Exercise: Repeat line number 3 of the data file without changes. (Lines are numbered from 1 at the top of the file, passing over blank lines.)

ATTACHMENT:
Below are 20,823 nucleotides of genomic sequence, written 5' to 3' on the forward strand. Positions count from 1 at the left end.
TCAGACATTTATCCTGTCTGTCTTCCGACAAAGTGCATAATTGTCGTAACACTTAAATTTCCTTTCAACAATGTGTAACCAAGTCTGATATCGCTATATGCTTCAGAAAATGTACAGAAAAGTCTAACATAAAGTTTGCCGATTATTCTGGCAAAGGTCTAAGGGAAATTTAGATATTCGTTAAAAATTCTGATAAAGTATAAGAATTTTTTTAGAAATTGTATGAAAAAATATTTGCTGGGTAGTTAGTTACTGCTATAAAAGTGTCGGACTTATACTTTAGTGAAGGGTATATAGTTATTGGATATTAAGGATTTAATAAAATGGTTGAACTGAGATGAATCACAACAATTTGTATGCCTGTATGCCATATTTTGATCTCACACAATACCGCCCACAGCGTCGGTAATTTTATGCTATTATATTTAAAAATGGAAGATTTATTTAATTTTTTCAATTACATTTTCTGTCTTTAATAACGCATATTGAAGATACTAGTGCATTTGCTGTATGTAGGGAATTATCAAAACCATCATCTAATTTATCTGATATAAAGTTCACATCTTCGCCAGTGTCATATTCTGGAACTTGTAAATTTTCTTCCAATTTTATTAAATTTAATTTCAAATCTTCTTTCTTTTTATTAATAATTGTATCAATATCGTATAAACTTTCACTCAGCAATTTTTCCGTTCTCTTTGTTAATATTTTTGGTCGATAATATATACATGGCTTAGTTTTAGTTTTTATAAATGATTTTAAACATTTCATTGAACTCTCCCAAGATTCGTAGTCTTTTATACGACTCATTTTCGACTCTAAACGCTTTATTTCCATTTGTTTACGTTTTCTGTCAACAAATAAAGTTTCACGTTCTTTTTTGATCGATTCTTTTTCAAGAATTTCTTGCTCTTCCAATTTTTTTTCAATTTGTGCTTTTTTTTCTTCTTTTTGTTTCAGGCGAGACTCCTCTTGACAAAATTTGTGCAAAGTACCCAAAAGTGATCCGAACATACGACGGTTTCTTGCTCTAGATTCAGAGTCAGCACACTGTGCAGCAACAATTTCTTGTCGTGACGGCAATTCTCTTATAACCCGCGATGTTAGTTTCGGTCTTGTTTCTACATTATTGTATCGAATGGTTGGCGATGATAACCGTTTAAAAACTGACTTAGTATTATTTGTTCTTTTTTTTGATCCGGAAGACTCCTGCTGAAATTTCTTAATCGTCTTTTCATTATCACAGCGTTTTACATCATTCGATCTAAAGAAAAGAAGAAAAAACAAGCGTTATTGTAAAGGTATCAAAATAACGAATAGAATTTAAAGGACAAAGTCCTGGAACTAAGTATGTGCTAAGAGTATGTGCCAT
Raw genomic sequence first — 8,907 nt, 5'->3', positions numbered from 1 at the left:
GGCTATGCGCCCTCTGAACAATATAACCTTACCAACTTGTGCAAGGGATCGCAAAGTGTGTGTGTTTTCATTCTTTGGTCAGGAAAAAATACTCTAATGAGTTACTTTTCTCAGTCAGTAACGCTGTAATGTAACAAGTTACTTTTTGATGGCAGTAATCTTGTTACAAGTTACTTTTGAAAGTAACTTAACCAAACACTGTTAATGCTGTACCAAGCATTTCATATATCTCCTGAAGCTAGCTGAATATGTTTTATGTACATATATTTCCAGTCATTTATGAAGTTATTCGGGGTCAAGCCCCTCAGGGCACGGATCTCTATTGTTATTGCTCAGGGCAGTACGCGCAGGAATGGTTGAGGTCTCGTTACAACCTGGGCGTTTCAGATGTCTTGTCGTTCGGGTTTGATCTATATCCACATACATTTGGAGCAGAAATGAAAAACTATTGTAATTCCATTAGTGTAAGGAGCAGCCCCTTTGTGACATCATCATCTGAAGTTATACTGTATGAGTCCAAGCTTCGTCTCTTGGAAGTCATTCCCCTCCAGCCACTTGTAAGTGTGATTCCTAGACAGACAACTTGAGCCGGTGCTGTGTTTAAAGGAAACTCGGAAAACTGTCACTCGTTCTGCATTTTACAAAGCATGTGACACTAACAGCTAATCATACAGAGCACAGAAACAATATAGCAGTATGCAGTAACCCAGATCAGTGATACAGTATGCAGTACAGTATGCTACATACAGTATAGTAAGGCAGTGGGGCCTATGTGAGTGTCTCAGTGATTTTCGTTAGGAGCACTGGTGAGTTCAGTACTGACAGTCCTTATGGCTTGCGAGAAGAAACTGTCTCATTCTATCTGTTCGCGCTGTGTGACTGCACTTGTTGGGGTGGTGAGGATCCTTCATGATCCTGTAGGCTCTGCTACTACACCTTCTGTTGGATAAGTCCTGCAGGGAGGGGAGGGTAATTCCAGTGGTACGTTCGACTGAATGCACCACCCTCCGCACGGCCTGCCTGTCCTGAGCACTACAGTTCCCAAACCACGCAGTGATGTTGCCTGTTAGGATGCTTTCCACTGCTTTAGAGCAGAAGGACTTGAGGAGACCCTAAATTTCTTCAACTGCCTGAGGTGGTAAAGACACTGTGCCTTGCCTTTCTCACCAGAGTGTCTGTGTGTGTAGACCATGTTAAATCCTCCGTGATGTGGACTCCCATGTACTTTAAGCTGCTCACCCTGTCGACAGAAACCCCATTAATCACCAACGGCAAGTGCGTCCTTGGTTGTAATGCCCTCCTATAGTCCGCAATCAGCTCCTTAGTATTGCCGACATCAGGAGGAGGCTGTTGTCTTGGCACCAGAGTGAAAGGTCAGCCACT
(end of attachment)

Raw genomic sequence first — 8,907 nt, 5'->3', positions numbered from 1 at the left: